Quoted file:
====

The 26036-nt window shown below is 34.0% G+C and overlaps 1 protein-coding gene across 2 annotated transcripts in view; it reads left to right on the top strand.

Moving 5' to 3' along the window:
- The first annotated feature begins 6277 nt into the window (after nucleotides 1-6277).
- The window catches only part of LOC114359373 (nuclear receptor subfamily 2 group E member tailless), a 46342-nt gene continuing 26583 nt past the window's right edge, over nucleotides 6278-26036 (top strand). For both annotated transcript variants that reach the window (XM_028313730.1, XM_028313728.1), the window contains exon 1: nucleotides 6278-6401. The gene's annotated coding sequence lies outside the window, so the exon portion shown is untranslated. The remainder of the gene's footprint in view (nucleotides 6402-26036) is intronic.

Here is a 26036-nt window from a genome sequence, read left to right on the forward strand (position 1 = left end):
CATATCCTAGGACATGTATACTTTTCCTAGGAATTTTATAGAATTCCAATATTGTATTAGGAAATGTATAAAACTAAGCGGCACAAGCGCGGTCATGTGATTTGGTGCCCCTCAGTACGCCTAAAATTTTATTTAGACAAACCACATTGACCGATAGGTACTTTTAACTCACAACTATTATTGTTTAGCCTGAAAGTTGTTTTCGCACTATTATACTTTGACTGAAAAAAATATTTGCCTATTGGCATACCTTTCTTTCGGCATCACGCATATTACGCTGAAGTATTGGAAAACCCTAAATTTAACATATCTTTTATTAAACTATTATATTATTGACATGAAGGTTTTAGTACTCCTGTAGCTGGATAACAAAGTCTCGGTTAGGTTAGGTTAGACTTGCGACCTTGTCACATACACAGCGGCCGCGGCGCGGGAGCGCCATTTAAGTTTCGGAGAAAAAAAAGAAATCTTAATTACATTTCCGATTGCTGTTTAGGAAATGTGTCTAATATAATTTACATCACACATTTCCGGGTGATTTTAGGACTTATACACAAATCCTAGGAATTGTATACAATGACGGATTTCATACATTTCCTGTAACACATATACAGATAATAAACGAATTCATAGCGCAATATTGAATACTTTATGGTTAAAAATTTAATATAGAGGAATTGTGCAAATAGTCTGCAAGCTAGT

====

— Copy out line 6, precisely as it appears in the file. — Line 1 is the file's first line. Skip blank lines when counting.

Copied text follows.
CATATCCTAGGACATGTATACTTTTCCTAGGAATTTTATAGAATTCCAATATTGTATTAGGAAATGTATAAAACTAAGCGGCACAAGCGCGGTCATGTGATTTGGTGCCCCTCAGTACGCCTAAAATTTTATTTAGACAAACCACATTGACCGATAGGTACTTTTAACTCACAACTATTATTGTTTAGCCTGAAAGTTGTTTTCGCACTATTATACTTTGACTGAAAAAAATATTTGCCTATTGGCATACCTTTCTTTCGGCATCACGCATATTACGCTGAAGTATTGGAAAACCCTAAATTTAACATATCTTTTATTAAACTATTATATTATTGACATGAAGGTTTTAGTACTCCTGTAGCTGGATAACAAAGTCTCGGTTAGGTTAGGTTAGACTTGCGACCTTGTCACATACACAGCGGCCGCGGCGCGGGAGCGCCATTTAAGTTTCGGAGAAAAAAAAGAAATCTTAATTACATTTCCGATTGCTGTTTAGGAAATGTGTCTAATATAATTTACATCACACATTTCCGGGTGATTTTAGGACTTATACACAAATCCTAGGAATTGTATACAATGACGGATTTCATACATTTCCTGTAACACATATACAGATAATAAACGAATTCATAGCGCAATATTGAATACTTTATGGTTAAAAATTTAATATAGAGGAATTGTGCAAATAGTCTGCAAGCTAGT